In a megadrought like the one California is experiencing, people tend to look at how much rainfall has come along.
But it also matters when the snowmelt releases its cache, because the snowpack is the state’s natural reservoir.
“If you just change when the snow melts, it has huge consequences for the year,” said researcher Joseph Blankinship, a former UC Merced postdoctoral researcher who just published a paper in the journal Water Resources Research with UC Merced professor Stephen Hart based on their Sierra snow research. “There are definite climate-change implications.”
The hydrology journal is one of the most influential in the field, a further testament to the far-reaching research being conducted at UC Merced.
Hart, with the School of Natural Sciences and the Sierra Nevada Research Institute, and Blankinship, along with students, worked for three years, hauling bags of black sand into the mountains to artificially melt snow earlier than usual, mimicking the way the snowpack has been giving off liquid earlier and earlier every year. Right now, the snowmelt comes two to three weeks earlier than usual, but by the end of the century, it’s predicted to melt off two months earlier than normal.
The work will produce a series of papers, the first of which is “Snowmelt Timing Alters Shallow but Not Deep Soil Moisture in the Sierra Nevada.”
Early snowmelt means drying of surface soils earlier in the year, potentially slowing tree growth and the activity of soil organisms. Lower activity of the soil biota can also indirectly slow plant growth by reducing the soil supply of the growth-limiting nutrient nitrogen.
“We definitely expected the result of earlier drying, but we were surprised to find out it was more at the surface and not in the deeper soils,” Blankinship said. “We were also surprised to learn that the effects lasted throughout the dry season.”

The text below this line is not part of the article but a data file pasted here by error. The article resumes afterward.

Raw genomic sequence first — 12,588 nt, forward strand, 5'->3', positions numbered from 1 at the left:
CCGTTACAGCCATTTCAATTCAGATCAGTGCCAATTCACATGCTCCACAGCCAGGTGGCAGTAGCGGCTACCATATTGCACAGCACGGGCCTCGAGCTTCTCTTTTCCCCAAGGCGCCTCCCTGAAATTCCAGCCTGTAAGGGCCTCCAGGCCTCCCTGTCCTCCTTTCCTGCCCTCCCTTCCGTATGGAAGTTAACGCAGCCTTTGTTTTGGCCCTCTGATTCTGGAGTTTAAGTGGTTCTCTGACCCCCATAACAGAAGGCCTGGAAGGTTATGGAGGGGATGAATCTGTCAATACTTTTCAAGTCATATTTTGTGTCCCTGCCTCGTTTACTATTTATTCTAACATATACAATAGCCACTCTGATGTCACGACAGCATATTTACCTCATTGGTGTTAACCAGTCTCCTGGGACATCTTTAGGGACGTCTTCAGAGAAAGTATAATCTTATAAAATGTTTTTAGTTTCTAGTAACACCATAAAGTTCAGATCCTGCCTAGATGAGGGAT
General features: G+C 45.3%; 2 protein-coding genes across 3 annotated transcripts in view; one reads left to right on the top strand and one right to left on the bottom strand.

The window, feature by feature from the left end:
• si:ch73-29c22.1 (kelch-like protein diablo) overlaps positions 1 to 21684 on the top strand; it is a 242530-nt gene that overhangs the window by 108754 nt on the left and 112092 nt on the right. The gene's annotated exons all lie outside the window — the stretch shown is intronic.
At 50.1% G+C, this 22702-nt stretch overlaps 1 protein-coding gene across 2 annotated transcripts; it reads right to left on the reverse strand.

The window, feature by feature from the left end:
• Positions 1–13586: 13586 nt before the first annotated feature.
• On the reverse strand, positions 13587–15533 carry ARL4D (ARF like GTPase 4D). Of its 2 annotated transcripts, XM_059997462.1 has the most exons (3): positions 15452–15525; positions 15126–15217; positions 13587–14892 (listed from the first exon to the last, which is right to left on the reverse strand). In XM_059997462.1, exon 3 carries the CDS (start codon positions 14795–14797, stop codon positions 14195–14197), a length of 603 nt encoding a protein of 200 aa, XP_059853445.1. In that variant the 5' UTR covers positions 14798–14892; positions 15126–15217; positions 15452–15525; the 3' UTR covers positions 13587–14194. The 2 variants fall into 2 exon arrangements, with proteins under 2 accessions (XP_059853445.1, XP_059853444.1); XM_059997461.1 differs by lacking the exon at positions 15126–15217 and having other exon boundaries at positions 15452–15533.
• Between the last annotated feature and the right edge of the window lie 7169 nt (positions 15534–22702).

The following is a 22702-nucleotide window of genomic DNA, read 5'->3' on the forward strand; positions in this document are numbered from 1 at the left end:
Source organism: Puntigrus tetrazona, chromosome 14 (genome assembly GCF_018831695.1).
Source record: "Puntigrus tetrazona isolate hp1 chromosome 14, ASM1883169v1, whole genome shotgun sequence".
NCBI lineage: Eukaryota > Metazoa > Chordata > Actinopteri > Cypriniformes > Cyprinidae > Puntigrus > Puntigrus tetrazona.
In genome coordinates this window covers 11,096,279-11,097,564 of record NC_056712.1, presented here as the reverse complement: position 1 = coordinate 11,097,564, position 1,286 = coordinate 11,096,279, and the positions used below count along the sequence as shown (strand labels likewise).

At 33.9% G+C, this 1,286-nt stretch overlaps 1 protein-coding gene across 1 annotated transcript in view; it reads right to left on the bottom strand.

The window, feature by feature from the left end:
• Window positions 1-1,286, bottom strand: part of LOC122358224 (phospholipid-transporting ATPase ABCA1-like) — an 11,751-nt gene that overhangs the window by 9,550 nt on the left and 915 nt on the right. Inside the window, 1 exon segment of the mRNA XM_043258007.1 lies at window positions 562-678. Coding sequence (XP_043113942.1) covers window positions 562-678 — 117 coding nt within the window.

The researchers experimented with different techniques to simulate realistic shifts in the timing of snowmelt, finally settling on the black sand, which absorbs the Sun’s warmth to passively melt the snow. One result of the experiment is that the technique proved more effective and realistic than others, and can potentially be used anywhere.
“This is an important predictive tool,” Blankinship said of the experiment. “One of our ultimate goals is to inform computer models. We want to help make better predictions of how climate change will impact important ecosystem services in the future.”
This experiment, which took place on plots of land 150 feet square, could be expanded to a larger area that has different plants and large trees to see whether they have similar effects on water and nutrient availability.
Hart wants to take the experiments further, delving into how the earlier snowmelt affects soil biota, nitrogen cycling and the various plants, and to work with other professors with other specialties to examine how drought — and its accompanying dust — affects snowmelt.